Spoilers ahead through Avenue 5 Episode 1. Hugh Laurie’s Avenue 5 character, Ryan Clark, is a handsome, charismatic, and formidable space captain with a cool head under pressure. Or at least he appears to be until their ship is thrown off course and Clark’s true colors — or accent, as it were — come out. “Are you Australian?” a shocked Herman Judd (Josh Gad) asks during an all-hands-on-deck meeting. No, the captain replies. British. “But that’s so much worse!” the ignorant billionaire responds.
“This is worse even than that,” Clark replies, agitated. “I’m not a captain either!” Herman and his right hand woman, Iris Kimura (Suzy Nakamura) are surprised, but Billie McEvoy (Lenora Crichlow) comments that it actually makes a lot of sense. Billie, it should be noted, is the only one who actually knows what she’s doing — well, after her coworker Joe is impaled on his own screwdriver trying to fix the 25 second delay between Avenue 5 and Earth.
The HBO series, created by Veep mastermind Armando Iannucci and co-written by Simon Blackwell and Tony Roche, is set 40 years in the future. As such, the audience is informed that the moon has been turned into a gigantic jail, which is…dark. But also, space spas!!!
However, it seems as though technology has evolved so much at this point that their spaceship, the titular Avenue 5, doesn’t even need to be driven. All of this would have been fine, however, if the ship hadn’t had mechanical problems and the actual mastermind hadn’t died. But Joe needed a public face, which is why “Captain” Clark was hired in the first place. “I don’t really want to speak ill of the dead, but let’s be honest,” Laurie’s character says in Episode 1. “Joe’s social skills were — I mean the man could barely finish. In terms of sentences.”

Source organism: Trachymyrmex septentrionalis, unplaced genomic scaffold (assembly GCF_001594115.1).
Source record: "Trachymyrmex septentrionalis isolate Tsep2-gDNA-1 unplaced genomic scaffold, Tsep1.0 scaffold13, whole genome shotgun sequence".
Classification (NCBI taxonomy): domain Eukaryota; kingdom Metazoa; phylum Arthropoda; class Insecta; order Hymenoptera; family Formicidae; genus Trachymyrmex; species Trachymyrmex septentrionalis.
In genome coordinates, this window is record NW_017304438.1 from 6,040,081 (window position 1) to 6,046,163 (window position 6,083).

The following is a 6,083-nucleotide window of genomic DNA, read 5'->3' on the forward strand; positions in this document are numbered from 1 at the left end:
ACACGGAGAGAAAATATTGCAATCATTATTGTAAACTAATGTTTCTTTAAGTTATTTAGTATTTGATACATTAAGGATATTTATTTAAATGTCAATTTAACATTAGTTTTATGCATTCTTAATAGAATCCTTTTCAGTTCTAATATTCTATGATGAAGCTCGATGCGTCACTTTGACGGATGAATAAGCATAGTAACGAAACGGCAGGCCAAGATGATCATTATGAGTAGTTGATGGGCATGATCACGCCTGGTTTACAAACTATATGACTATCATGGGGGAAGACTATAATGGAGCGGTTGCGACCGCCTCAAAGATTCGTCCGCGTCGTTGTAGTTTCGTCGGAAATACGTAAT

As for the accent, Clark explains, “I don’t know, passengers find American more reassuring — God knows why.” After his colleagues learn his true identity, the Avenue 5 captain begins dropping his fake accent around them, only putting it on again when he’s back in the public eye.
Then there’s the aggressive passenger Karen Kelly (Rebecca Front), who keeps whipping a microphone out of thin air, making Clark’s job even more difficult. In truth, he’s really just a silver fox in a navy suit, smiling at passengers and commenting that they’re really flexible before realizing that the appendage is actually broken.
Laurie’s character may not be a real space captain, but hopefully he can put on a brave face for the Avenue 5 passengers. Because in space, no one can hear you scream — at least not with the 25 second delay.